With confidence rising that the end of the pandemic is growing closer, airlines are starting to revive flights that vanished last year as people canceled vacations and business trips.
Carriers are also dropping some changes and restrictions they made early in the pandemic, though masks are still required on all flights.
United Airlines will expand domestic flights that bypass its hub airports, bucking the traditional network strategy of big U.S. carriers and extending a push to entice more leisure travelers as demand recovers.
United will add 26 new nonstop routes from Midwest cities to vacation spots like Hilton Head, S.C.; Pensacola, Fla.; and Portland, Maine. The airline said Thursday that it is also restarting more than 20 domestic routes and will initiate new service between Orange County, Calif., and Honolulu.
The new service follows the November addition of direct flights to Florida from the East and Midwest that avoided the company’s hubs in Chicago and Newark, N.J.
The strategy reflects demand from vacationers for nonstop service that keeps them away from large, potentially congested airports amid the coronavirus pandemic, even as U.S. vaccination rates increase.
Faced with a dearth of business-passenger and international traffic, major airlines have also revamped large parts of their networks to serve leisure travelers.
Scheduled United flights to Latin America will exceed levels before the pandemic, compared with the same period in 2019, including more flights to Mexico, the Caribbean, Central America and South America. The carrier will resume flights between Chicago and Tokyo and between New York/Newark and Milan and Rome, and restart service between Chicago and Amsterdam.
While that means United will be operating only 52% of its overall schedule compared with May 2019, it’s significantly better than in May 2020, when flights were being operated at levels of about 14% of the same period the year before.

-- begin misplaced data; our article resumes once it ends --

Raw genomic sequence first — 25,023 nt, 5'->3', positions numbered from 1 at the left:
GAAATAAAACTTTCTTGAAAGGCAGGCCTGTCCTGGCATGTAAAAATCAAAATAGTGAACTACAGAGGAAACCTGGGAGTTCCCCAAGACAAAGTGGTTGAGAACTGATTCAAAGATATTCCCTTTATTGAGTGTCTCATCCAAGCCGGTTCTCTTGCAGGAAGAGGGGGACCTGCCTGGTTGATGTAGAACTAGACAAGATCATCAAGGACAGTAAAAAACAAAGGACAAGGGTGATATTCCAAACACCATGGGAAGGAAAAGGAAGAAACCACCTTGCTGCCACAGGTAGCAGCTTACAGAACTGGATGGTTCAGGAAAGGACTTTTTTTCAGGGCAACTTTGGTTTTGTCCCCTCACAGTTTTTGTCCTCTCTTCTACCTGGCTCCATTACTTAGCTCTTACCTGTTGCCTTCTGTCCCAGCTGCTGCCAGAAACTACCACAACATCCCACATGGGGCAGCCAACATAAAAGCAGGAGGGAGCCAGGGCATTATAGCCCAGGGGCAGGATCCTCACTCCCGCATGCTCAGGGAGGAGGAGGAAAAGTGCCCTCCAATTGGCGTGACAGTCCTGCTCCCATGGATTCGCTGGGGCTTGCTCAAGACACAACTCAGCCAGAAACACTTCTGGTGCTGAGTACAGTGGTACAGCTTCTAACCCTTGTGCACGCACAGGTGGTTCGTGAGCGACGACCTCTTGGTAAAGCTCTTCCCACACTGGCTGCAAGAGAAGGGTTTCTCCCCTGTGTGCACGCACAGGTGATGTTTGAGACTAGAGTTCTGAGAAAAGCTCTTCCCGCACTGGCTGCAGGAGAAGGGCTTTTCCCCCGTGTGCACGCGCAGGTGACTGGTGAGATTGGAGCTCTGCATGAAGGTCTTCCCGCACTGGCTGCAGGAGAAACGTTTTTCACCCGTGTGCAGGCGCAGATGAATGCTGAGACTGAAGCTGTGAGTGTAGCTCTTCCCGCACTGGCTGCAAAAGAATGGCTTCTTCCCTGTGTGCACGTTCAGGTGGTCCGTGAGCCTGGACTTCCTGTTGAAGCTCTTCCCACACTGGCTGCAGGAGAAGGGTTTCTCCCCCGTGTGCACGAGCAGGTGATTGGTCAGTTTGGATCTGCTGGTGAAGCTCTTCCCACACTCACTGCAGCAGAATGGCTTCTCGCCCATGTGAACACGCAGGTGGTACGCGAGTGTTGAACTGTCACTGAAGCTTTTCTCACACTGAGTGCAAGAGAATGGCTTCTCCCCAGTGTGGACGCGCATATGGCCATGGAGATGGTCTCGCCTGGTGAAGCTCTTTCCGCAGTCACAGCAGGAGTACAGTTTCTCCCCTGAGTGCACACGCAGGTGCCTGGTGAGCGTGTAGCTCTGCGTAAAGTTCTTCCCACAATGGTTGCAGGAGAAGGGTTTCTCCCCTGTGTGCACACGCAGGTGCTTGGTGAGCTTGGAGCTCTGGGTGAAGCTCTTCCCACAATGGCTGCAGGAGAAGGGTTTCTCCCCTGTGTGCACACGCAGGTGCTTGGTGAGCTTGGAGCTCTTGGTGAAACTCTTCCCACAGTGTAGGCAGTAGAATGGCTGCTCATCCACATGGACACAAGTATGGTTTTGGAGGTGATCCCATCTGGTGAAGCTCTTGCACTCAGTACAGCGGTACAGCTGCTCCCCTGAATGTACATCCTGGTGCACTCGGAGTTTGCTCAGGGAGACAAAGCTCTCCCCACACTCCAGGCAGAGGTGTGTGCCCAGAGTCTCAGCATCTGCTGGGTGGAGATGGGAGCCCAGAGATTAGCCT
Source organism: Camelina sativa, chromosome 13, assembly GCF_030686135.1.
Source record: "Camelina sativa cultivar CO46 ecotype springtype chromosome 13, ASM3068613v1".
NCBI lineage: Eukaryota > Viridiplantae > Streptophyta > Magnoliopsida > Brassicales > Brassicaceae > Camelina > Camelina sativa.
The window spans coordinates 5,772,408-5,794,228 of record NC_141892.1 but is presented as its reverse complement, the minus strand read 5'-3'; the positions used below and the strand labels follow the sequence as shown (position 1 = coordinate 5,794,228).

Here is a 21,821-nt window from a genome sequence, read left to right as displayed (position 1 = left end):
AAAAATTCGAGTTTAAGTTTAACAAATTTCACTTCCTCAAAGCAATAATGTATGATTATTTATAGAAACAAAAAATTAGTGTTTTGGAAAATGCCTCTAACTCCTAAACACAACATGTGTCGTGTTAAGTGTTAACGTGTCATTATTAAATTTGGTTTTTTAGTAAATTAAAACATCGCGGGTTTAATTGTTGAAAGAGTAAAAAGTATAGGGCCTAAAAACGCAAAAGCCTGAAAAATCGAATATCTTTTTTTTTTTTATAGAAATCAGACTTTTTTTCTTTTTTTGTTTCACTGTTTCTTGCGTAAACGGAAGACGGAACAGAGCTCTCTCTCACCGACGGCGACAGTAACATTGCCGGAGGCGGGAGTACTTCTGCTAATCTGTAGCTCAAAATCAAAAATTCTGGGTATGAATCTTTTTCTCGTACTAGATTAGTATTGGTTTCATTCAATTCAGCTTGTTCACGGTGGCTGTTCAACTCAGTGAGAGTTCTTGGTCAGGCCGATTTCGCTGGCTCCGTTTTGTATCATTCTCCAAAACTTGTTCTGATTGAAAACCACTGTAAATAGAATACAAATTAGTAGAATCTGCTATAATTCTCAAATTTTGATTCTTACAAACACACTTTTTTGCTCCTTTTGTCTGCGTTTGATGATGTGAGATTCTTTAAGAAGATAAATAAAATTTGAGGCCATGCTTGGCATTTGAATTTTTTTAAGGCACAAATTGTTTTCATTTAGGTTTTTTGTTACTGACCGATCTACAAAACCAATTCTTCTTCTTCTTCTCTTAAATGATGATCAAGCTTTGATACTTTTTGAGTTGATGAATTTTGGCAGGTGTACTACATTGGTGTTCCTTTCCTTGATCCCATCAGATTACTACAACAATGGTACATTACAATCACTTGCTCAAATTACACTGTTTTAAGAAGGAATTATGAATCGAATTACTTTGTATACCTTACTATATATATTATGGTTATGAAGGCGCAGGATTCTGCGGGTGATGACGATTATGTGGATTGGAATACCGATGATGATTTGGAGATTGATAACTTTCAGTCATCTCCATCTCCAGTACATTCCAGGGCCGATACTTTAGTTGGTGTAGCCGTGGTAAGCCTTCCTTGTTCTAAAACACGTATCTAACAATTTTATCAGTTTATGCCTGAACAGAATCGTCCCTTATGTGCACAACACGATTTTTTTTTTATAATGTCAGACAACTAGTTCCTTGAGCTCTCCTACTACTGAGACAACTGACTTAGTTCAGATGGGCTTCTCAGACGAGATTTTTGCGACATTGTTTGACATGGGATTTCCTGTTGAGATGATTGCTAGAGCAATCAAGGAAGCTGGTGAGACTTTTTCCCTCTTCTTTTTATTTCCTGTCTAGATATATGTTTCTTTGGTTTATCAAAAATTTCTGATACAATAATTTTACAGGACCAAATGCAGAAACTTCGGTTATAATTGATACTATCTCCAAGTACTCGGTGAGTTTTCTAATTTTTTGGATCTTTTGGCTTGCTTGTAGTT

Using direct flights to bypass the biggest airports goes against the traditional approach of United, Delta Air Lines and American Airlines, which typically strive to channel passengers to major hubs for connecting service. In normal times, those connections — typically processed through multiple daily “banks” of flights at such cities as Atlanta, Dallas and Denver — provide the bulk of the big airlines’ domestic profits.
Air traffic has been increasing, particularly with the start of the spring break season. Tuesday marked the 13th-straight day that more than 1 million passengers went through U.S. airport checkpoints, according to the Transportation Security Administration. But traffic is still down about half from the same period in 2019.
Airlines have begun to loosen some restrictions, including opening up middle seats that had been blocked during the pandemic. The last holdout is Delta Air Lines, which has extended empty middle seats through April 30.
A search of Delta flights for May showed middle seats for sale. A Delta spokesman said the airline hasn’t decided whether to extend the middle-seat ban, and if it does, passengers in middle seats can be moved to window and aisle seats.
Southwest Airlines has gone back to boarding passengers in lots of 30. During the pandemic, it restricted boarding to 10 passengers at a time to create more space between them.
Southwest spokeswoman Brandy King said the change went into effect on March 15. She said that when Southwest started boarding in smaller groups last May, masks weren’t as common, and people were just getting accustomed to social distancing in public places.
Many airlines are also bringing back snacks and drinks after halting service last year to limit contact among flight attendants and passengers. Some, but not all, have resumed selling alcohol — Southwest is still dry. Other airlines vary service by flight length and whether passengers are in first-class.
Information for this article was contributed by Michelle Chapman of The Associated Press, by Justin Bachman of Bloomberg News (WPNS) and by Kyle Arnold of The Dallas Morning News (TNS).